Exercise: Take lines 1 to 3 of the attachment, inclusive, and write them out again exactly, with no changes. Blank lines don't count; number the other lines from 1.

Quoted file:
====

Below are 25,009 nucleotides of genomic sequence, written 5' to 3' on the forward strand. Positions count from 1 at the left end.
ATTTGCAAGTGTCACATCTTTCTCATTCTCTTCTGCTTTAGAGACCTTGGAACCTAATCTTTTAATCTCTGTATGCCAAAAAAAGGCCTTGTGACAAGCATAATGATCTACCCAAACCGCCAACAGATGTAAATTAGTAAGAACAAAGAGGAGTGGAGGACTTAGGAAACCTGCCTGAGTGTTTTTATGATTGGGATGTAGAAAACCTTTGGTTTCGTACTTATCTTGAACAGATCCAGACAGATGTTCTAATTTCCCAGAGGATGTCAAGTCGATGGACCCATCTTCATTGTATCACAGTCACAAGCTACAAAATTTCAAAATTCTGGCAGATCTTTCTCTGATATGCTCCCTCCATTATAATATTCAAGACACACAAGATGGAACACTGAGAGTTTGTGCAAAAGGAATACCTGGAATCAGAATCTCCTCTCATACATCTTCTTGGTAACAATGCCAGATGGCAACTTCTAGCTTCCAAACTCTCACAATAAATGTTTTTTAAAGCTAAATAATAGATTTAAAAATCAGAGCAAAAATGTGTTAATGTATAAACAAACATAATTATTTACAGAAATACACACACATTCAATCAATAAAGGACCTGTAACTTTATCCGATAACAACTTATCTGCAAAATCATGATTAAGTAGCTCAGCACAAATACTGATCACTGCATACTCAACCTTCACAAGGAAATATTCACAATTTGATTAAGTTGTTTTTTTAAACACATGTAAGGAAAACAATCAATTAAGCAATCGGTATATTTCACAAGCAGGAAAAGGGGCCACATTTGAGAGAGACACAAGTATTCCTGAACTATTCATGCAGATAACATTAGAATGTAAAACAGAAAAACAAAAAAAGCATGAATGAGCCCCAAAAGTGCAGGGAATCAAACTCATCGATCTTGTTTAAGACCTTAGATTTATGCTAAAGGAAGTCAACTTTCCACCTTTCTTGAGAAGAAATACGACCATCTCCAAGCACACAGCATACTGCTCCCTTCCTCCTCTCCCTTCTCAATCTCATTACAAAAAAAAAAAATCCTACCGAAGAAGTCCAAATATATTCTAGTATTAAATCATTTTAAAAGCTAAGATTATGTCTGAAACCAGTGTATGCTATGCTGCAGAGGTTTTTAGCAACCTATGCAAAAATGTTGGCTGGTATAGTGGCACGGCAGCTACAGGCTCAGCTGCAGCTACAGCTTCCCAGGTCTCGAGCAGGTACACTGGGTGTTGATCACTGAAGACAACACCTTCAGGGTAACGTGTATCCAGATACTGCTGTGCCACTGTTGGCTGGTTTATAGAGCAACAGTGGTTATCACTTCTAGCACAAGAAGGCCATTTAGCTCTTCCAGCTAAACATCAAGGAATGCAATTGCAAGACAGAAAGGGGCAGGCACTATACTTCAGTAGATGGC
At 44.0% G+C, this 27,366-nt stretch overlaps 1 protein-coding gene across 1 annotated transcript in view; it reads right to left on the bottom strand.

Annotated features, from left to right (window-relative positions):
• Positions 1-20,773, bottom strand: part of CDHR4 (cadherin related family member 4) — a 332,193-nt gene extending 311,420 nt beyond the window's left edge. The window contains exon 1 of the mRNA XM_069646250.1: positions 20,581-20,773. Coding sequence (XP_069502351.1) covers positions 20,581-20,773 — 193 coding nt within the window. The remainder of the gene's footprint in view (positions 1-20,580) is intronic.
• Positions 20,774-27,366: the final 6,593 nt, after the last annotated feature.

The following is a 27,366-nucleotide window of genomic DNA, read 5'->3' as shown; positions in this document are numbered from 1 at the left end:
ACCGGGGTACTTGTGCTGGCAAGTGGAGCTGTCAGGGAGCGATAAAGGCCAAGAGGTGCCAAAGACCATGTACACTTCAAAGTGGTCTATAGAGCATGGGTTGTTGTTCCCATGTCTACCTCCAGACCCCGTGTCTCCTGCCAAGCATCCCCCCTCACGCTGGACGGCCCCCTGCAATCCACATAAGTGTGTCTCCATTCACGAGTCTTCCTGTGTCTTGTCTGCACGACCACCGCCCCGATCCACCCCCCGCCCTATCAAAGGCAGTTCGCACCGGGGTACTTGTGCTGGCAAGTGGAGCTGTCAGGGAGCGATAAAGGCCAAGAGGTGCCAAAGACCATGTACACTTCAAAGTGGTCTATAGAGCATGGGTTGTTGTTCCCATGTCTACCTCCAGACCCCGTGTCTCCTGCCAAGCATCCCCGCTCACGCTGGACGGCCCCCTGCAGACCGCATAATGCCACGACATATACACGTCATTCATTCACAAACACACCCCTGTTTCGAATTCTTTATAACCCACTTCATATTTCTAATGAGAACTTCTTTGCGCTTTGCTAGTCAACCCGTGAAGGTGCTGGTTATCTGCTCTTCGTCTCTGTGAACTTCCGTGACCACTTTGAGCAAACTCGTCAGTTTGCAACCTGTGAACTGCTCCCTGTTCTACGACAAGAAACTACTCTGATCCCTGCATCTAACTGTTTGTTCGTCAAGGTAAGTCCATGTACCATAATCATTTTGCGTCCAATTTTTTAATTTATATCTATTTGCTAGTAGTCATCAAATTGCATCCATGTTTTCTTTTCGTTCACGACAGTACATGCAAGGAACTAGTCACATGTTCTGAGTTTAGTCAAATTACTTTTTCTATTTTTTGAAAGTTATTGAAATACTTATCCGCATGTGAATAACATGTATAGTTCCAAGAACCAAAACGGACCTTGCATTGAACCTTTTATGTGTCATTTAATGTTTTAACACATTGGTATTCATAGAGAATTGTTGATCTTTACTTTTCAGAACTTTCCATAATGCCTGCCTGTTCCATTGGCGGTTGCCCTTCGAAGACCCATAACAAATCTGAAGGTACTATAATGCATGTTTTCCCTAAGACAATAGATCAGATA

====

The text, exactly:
Below are 25,009 nucleotides of genomic sequence, written 5' to 3' on the forward strand. Positions count from 1 at the left end.
ATTTGCAAGTGTCACATCTTTCTCATTCTCTTCTGCTTTAGAGACCTTGGAACCTAATCTTTTAATCTCTGTATGCCAAAAAAAGGCCTTGTGACAAGCATAATGATCTACCCAAACCGCCAACAGATGTAAATTAGTAAGAACAAAGAGGAGTGGAGGACTTAGGAAACCTGCCTGAGTGTTTTTATGATTGGGATGTAGAAAACCTTTGGTTTCGTACTTATCTTGAACAGATCCAGACAGATGTTCTAATTTCCCAGAGGATGTCAAGTCGATGGACCCATCTTCATTGTATCACAGTCACAAGCTACAAAATTTCAAAATTCTGGCAGATCTTTCTCTGATATGCTCCCTCCATTATAATATTCAAGACACACAAGATGGAACACTGAGAGTTTGTGCAAAAGGAATACCTGGAATCAGAATCTCCTCTCATACATCTTCTTGGTAACAATGCCAGATGGCAACTTCTAGCTTCCAAACTCTCACAATAAATGTTTTTTAAAGCTAAATAATAGATTTAAAAATCAGAGCAAAAATGTGTTAATGTATAAACAAACATAATTATTTACAGAAATACACACACATTCAATCAATAAAGGACCTGTAACTTTATCCGATAACAACTTATCTGCAAAATCATGATTAAGTAGCTCAGCACAAATACTGATCACTGCATACTCAACCTTCACAAGGAAATATTCACAATTTGATTAAGTTGTTTTTTTAAACACATGTAAGGAAAACAATCAATTAAGCAATCGGTATATTTCACAAGCAGGAAAAGGGGCCACATTTGAGAGAGACACAAGTATTCCTGAACTATTCATGCAGATAACATTAGAATGTAAAACAGAAAAACAAAAAAAGCATGAATGAGCCCCAAAAGTGCAGGGAATCAAACTCATCGATCTTGTTTAAGACCTTAGATTTATGCTAAAGGAAGTCAACTTTCCACCTTTCTTGAGAAGAAATACGACCATCTCCAAGCACACAGCATACTGCTCCCTTCCTCCTCTCCCTTCTCAATCTCATTACAAAAAAAAAAAATCCTACCGAAGAAGTCCAAATATATTCTAGTATTAAATCATTTTAAAAGCTAAGATTATGTCTGAAACCAGTGTATGCTATGCTGCAGAGGTTTTTAGCAACCTATGCAAAAATGTTGGCTGGTATAGTGGCACGGCAGCTACAGGCTCAGCTGCAGCTACAGCTTCCCAGGTCTCGAGCAGGTACACTGGGTGTTGATCACTGAAGACAACACCTTCAGGGTAACGTGTATCCAGATACTGCTGTGCCACTGTTGGCTGGTTTATAGAGCAACAGTGGTTATCACTTCTAGCACAAGAAGGCCATTTAGCTCTTCCAGCTAAACATCAAGGAATGCAATTGCAAGACAGAAAGGGGCAGGCACTATACTTCAGTAGATGGC
At 44.0% G+C, this 27,366-nt stretch overlaps 1 protein-coding gene across 1 annotated transcript in view; it reads right to left on the bottom strand.